When I began writing my first novel, Gathering Storm, I had no idea how important a role landscape would play in it or how confused I was about my own relationship to the land. The story moves from the snow covered Malvern Hills in England to the harsh heat of the Australian outback, a dramatic contrast in itself, but then there are the contradictions that are deeply embedded in the relationship the characters have with the places in which they live, or once lived, or never lived, but still dream of. These are contradictions which I feel strongly, having grown up in the suburban wilderness of Adelaide, with its manicured lawns, neat fences and garden beds filled with roses and hydrangeas, all cowering under well placed umbrellas to avoid the worst of the baking sun. At school I learned European history in an education system that was still clinging to the comforting notion of a homeland. The only things reminding me that there was more to Australia, were the throaty laugh of the kookaburra, the eucalyptus scent of the gums trees, the fierce summer heat and the frequent dust storms that blew in from 'out back', turning the sky orange and clogging our lungs.

The word nostalgia comes from two Greek roots, nostos (returning home) and algos (pain). For most of my life I suffered from this affliction; a yearning to return home but no idea of where that home might be. This sense of alienation I felt goes some way towards explaining why I decided to make my main character English in Gathering Storm. This gave me the freedom to describe Australia through the eyes of a stranger, someone who doesn't belong. Storm is also part Romany – partly imbued with the blood of a nomadic people, and although her family have lived in England for nearly seventy years, she still doesn't fully belong there either. Storm belongs nowhere. She is torn between movement and stillness, restless but afraid, wanting to settle, but eager to move. Her sense of self is scattered between the cottage in the Malvern Hills, her boyfriend’s apartment, her art studio and her Kombi van. Then there's her romantic notion of a Bohemia she has never visited, her nostalgia for the Malvern of her childhood and her fearful retracing of her mother's footsteps in the Australian outback. And finally there's the traumatic cultural legacy of the past that plays havoc with her sense of self. Storm’s childhood is filled with secrets and silences embedded in the spaces between the stories her family reluctantly tell. Speaking of her childhood need for stories, Storm says, ‘I consumed them as if there were a great hollow inside me that needed filling and that once filled, their weight, the weight of my ancestors, would act as an anchor. . .’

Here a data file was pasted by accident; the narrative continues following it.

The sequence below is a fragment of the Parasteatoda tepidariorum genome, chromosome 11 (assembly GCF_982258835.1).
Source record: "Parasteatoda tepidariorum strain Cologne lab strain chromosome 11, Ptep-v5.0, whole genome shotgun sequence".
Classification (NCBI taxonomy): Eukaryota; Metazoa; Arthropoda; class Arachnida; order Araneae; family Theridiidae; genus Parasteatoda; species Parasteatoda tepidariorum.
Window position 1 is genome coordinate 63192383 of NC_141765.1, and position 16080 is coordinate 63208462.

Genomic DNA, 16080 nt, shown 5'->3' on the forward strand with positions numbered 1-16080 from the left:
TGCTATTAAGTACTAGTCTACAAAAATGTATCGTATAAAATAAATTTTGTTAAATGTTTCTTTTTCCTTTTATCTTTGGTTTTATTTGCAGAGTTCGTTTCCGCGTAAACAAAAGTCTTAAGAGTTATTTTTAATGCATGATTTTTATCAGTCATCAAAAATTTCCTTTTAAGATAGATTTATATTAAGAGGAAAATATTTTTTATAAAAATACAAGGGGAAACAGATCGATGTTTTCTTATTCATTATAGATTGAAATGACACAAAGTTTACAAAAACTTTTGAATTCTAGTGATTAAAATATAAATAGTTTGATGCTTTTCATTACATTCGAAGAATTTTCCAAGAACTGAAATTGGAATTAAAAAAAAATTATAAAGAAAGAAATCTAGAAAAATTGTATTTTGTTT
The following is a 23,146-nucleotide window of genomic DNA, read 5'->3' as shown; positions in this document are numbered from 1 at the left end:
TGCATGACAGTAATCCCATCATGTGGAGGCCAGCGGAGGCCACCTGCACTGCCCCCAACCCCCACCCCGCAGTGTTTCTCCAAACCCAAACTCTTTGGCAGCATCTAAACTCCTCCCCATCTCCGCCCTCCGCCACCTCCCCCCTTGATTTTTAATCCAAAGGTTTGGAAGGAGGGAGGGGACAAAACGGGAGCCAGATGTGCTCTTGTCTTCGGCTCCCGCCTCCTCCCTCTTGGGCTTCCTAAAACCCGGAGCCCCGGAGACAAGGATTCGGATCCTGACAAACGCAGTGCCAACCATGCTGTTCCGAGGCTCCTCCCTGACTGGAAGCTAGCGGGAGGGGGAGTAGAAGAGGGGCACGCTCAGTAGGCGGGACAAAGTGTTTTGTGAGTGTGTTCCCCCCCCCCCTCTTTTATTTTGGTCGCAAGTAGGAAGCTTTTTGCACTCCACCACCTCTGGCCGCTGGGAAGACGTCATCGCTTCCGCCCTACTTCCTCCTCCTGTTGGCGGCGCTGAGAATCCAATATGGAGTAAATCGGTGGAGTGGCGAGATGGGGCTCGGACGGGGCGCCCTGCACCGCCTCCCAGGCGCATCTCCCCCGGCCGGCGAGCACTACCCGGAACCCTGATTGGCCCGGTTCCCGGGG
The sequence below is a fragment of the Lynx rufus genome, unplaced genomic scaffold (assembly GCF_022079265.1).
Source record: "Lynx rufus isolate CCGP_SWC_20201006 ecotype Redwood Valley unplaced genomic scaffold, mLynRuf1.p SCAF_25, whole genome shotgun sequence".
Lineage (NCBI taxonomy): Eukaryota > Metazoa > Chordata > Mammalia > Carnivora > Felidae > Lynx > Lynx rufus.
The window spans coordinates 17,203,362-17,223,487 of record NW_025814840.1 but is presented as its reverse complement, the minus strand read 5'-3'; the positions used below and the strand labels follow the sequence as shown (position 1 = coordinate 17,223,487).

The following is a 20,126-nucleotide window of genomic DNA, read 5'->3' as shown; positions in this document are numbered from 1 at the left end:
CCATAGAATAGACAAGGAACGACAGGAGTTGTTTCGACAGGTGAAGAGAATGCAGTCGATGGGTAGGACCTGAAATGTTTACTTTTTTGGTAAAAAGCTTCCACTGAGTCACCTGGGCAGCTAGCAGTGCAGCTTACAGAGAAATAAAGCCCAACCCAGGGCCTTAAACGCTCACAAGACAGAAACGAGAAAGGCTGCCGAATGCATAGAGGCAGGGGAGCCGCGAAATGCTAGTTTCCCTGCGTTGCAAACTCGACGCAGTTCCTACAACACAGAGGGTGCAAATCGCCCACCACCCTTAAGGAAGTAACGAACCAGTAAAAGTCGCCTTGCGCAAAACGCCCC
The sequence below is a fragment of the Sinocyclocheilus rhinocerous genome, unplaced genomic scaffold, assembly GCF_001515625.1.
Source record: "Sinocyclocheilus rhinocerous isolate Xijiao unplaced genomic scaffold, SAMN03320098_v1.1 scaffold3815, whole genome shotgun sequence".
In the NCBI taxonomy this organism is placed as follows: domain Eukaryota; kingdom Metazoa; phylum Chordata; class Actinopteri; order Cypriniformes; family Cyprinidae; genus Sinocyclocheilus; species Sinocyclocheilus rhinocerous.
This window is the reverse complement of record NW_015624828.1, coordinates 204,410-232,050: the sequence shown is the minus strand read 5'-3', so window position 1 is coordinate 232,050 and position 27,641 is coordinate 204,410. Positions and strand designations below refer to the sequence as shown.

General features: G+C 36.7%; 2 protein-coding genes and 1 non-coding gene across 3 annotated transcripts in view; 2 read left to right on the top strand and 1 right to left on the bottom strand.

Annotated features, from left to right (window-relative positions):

For me, a sense of belonging is linked very closely to place and to the stories we tell that connect us to place. I was an adopted child and grew up steeped in a sense of my own illegitimacy. Like Storm, I felt I belonged nowhere, that no place was truly mine. And because this lack of belonging was a strong central theme in my own life, it inevitably demanded to be explored in the stories I told. Woven through both Gathering Storm and Flight, is this sense of dislocation and statelessness that can be felt and experienced personally, but also within a family a culture and a nation. Place gives us identity, a passport to belonging. But time does it too. In a sense, space and time cross when a family or a people have been anchored in one place for generations. Ancestors provide us with roots and so does place. As Storm asks: How long does it take? How many generations? Do we inherit place? Do we earn it? Or is belonging simply a state of mind? Exploring these questions through writing has helped me to resolve issues of belonging and identity within my own life. Like Storm I have begun to suspect that belonging is ultimately something we carry inside of ourselves. It is a realisation that comes when we are on the right path in our lives. Until then nowhere is ours, but when this realisation arrives, the world becomes ours. For as Joseph Campbell wrote, ‘our true reality is in our identity and unity with all life’.

Copyright (c) 2013 by Rosie Dub. All rights reserved. You may translate, link to or quote this article, in its entirety, as long as you include the author name and a working link back to this website: